Montana businesses no longer have to operate within constrained hours and reduced capacity because of COVID-19, by order of Governor Greg Gianforte on Wednesday. The order eliminates the restraints imposed mid-November by former Government Steve Bullock. Gianforte said the order becomes effective within 48 hours of Tuesday afternoon, and it follows the rescinding, last week, of local mandates by Yellowstone County Health Officer John Felton.

The loosening of restrictions is being made possible by the arrival of vaccines and the decline in the number of new COVID cases in the state.

Gov. Bullock’s orders had required restaurants, bars, casinos, distilleries, etc. to operate at 50 percent capacity and to close at 10 pm. Felton had extended the limit in Yellowstone County on hours of business to all businesses, but with both state and local orders rescinded businesses in Yellowstone County may now operate at full capacity and at whatever hours they choose.

Gianforte said that previous mandates “unduly restricted” restaurants, bars and casinos. Capacity directives were arbitrary, he said, and the restrictions were complicated and confusing. He said that he heard “loud and clear” from business owners that the directives were “too complex, difficult to implement and arbitrary.”

He said that his goal in issuing the COVID directives was to reduce the burden on businesses while simultaneously reducing risks of spreading the virus. The new rules are simple and common sense, he said. They are outlined on three pages while the previous rules were 25 pages long.

 Businesses are to follow “best practices” and urged to develop policies that continue to ensure the health and safety of their customers and employees.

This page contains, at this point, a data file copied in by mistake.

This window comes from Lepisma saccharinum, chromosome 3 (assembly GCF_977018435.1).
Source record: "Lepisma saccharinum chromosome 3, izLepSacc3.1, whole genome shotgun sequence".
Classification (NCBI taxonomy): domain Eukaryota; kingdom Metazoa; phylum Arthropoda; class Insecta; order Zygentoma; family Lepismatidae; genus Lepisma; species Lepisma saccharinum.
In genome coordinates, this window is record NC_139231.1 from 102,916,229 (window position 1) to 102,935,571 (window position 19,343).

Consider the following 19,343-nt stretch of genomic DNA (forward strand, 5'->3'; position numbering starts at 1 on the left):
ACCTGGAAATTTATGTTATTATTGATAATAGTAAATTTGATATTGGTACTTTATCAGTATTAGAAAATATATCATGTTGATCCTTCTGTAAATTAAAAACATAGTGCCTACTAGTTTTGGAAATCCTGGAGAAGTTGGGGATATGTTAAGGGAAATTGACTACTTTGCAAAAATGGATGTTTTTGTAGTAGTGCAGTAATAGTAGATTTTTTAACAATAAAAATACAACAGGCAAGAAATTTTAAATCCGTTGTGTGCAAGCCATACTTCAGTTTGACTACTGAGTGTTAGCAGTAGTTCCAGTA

“We will continue to make common sense steps,” said Gianforte, saying that he encourages everyone to continue to wear masks and that he  is “looking forward to the day when we can remove them.”

Last week, Gianforte said that changes to mask mandates not would be made until vaccinations have been given to the most vulnerable in the state, and a bill is on his desk from the state legislature that provides protection from COVID-19 lawsuits for businesses, schools and non-profits. That bill is winding its way through the state legislature.

At that time, he also explained that the first people to get the vaccine were to be health care providers and those most vulnerable, in an effort to keep hospitals and deaths at a minimum. At that time he identified two categories of priority vaccine recipients. In the press conference on Wednesday he said most of those in the first category – 1A – have already received the vaccine and most of those in the second category – 1B – should have received vaccinations by the end of January.

Montana is ranked ninth in terms of how quickly and efficiently the vaccines are being delivered and administered. “We have over 70,000 first doses,” he said, which is in excess of the number needed to serve the first category. By next week, most communities will move into the treating those in the 1B category.

New deliveries of the vaccines are being made weekly.


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